From the time of the Revolution to the present, Americans have always been self-conscious, aware that their nation represents something unique in the history of the world. A wide variety of American interpreters have explained the nature of this uniqueness, and a wide variety of foreign visitors have joined in, offering interpretations that depend on the contrast between their own countries and what they found on this side of the Atlantic. None of these interpreters has had a more lasting effect, here and abroad, than Alexis de Tocqueville, whose Democracy in America appeared before the Civil War but remains an influential explanation of American character and identity. To Tocqueville, America’s commitment to human equality and to a democratic political system were the nation’s most distinctive attributes.
From the vantage point of the 21st century, this course examines the lives of distinctive Americans as it seeks to answer the question of what makes America special and different. It shows that certain character traits and attitudes, vivid in some of the nation’s most creative individuals, have stamped themselves on American life. Among them are, undoubtedly, faith in human equality and faith in political democracy. Other traits include an anti-fatalist outlook, a belief that material and moral progress are possible, high faith in the benefits of education, eagerness to live up to national ideals, intense religiosity, and a belief that individual economic exertion will generate wealth and material development.
Stereotypes can be insulting and can lead us to overlook important variations, but they grow out of real situations and, as a point of contact with social realities, can also be useful guides. The generalizations made in this course about Americans are not to be taken as definitive, nor prescriptive—only descriptive. Inevitably, the character of American identity has gone through profound changes in the two centuries since the Revolution. In the late 18th century, the new United States was overwhelmingly a rural country, most of whose people made their living from farming. Today, it is overwhelmingly urban, with only about three percent of its people still drawing their living directly from the soil. This immense change has been accompanied by others equally great: the annihilation of slavery in a bitter civil war; the transformation in the social roles played by, and expected of, men and women; and the rise of the United States from provincial obscurity to the status of a world-dominating superpower…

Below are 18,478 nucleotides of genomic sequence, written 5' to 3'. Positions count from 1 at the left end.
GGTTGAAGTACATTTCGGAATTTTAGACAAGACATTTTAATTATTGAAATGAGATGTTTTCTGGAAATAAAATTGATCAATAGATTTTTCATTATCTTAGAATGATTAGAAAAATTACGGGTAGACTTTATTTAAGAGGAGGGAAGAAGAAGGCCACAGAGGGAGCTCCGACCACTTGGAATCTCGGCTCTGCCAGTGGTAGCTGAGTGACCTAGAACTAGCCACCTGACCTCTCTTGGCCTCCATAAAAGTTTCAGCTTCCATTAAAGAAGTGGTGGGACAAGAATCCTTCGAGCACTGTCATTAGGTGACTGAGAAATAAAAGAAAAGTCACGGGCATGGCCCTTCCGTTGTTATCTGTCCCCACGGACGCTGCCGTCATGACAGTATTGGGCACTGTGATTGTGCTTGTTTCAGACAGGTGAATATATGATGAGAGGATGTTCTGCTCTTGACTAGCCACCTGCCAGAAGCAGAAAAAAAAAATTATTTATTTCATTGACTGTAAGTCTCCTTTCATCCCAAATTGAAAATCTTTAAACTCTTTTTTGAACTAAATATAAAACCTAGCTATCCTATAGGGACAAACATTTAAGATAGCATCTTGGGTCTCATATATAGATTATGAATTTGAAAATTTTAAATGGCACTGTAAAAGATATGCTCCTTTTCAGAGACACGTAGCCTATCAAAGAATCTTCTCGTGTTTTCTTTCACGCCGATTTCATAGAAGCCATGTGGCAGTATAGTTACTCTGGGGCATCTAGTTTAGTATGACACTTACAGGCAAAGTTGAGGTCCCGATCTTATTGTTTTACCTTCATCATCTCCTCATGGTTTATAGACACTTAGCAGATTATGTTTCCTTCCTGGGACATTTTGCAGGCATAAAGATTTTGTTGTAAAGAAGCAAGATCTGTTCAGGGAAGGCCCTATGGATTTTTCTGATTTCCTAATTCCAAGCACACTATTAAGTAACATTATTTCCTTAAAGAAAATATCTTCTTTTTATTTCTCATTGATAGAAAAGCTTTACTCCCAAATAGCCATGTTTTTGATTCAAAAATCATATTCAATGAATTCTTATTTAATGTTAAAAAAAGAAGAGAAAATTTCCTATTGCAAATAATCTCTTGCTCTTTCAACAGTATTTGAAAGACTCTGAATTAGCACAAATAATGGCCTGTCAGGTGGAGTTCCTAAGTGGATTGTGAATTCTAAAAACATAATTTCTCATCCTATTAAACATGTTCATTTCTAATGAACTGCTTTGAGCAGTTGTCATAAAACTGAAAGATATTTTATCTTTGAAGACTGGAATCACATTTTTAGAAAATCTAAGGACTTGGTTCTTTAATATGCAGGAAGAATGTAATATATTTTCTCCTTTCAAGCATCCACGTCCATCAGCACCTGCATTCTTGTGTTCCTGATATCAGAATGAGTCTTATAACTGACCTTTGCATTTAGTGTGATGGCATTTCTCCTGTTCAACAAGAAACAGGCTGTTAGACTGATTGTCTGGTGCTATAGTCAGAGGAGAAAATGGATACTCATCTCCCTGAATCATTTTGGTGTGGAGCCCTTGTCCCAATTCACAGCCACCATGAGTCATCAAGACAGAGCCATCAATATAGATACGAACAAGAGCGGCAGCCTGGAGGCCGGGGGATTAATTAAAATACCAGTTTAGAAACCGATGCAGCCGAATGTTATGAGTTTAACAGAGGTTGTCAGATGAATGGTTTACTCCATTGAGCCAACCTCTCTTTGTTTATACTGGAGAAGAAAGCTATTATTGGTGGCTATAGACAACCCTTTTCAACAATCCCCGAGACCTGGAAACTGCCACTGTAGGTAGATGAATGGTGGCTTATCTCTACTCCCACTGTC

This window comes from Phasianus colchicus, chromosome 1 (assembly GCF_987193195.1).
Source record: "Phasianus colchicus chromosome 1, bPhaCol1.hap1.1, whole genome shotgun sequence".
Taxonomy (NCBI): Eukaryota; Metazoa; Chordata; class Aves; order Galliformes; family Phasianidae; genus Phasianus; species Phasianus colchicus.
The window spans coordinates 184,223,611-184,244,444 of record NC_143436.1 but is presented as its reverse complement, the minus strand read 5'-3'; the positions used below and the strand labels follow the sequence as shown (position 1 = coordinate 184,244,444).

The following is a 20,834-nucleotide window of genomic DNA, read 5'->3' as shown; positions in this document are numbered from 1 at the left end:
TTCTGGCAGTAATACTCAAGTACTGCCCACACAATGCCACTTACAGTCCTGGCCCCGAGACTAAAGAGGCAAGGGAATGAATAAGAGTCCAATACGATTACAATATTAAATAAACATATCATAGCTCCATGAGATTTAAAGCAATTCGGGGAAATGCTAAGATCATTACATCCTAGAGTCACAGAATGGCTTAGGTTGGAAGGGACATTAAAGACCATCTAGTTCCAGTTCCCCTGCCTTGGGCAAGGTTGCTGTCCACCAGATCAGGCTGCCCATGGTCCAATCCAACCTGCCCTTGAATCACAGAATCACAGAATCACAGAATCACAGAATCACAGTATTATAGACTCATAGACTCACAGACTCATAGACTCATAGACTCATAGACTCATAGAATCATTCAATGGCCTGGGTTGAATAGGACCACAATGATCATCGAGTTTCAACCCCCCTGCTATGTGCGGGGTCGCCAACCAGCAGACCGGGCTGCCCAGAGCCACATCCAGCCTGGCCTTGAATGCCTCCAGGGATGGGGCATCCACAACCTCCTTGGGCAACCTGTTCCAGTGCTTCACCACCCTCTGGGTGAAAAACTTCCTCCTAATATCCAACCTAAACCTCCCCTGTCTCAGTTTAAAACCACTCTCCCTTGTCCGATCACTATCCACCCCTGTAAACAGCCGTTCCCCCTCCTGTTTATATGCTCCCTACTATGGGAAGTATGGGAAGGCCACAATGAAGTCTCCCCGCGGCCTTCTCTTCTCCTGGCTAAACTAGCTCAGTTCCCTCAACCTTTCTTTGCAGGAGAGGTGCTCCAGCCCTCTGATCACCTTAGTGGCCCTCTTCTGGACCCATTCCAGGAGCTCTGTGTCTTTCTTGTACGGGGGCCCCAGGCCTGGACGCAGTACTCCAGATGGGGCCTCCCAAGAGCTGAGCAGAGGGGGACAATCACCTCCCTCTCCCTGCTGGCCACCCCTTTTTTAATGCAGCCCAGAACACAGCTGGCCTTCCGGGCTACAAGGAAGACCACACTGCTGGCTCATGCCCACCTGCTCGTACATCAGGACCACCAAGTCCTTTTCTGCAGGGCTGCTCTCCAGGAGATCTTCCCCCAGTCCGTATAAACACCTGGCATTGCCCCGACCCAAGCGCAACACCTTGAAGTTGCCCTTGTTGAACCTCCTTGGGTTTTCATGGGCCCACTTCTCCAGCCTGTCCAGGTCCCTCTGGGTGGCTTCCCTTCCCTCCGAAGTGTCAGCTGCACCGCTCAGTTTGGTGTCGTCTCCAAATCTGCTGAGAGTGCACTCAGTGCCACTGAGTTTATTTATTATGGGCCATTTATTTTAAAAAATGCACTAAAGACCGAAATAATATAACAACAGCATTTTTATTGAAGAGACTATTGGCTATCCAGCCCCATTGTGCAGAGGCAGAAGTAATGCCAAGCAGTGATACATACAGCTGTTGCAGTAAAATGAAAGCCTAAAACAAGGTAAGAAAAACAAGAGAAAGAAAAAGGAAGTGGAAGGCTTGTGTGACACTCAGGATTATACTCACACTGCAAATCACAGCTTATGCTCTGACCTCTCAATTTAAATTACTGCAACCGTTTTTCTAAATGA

* Alexis de Tocqueville, who probably wrote the most famous study of the American identity, regarded the commitment
to human equality as the bedrock of American virtues.
The idea of national character, much disputed among historians, was popular in the early and mid-20th century.
1. David Potter argued that the American character was defined by the fact of material abundance.
2. Daniel Boorstin emphasized Americans’ inventiveness, adaptability, and pragmatism.
* …Certain characteristics and attitudes do appear, especially to outsiders, as distinctly American, including a lack of fatalism, an energetic approach to problem-solving, faith in human equality and democracy, belief in the boundless possibilities of economic growth, and a dedication to making education and literacy available to every citizen. Americans have high expectations of progress and are eager to live up to their ideals.
* …Few of the figures studied in this course were self-satisfied. Nearly all strove constantly to improve themselves and their society. American history is full of workaholics.
* …One characteristic that Americans do not exhibit is fatalism. If something is wrong, they will fix it, and if something works slowly, they will speed it up. The whole of American history is full of people trying restlessly to improve their farms, their machines, their society, their culture, their relationships, and their entire way of life…
* …Irregular warfare and ingenious military improvisation characterized the expansion of America over the next century.
* Visitors from abroad are always impressed by Americans’ intense pride in their own country. It was not always so. Throughout the colonial period, many Americans, including Benjamin Franklin through most of his life, liked to think of themselves as British. During and after the Revolution, however, a vivid sense of American national identity and
patriotism developed quickly.
* A striking aspect of American nationalism is its self-critical character, most apparent among the more highly educated Americans.
* Religious innovation is one of the most distinctive aspects of the American identity. For 400 years, faith in unconventional religions has been a leading motive of migration to America, and for almost as long, new religions have been invented and developed here.
* In the second half of the 20th century and right up to the present, the United States led the world in scientific research and achievements. American funding, laboratories, and official support for the most complex research schemes were unparalleled. Every ambitious scientist from the rest of the world sought a permanent job, or at least a postdoctoral fellowship, at one of the major American research centers.
* One of the strongest and most distinctive aspects of the American identity has always been Americans’ ability to make practical new devices and put them to profitable use. Another stereotype is that of the shrewd Yankee businessman who knows how to drive a hard bargain.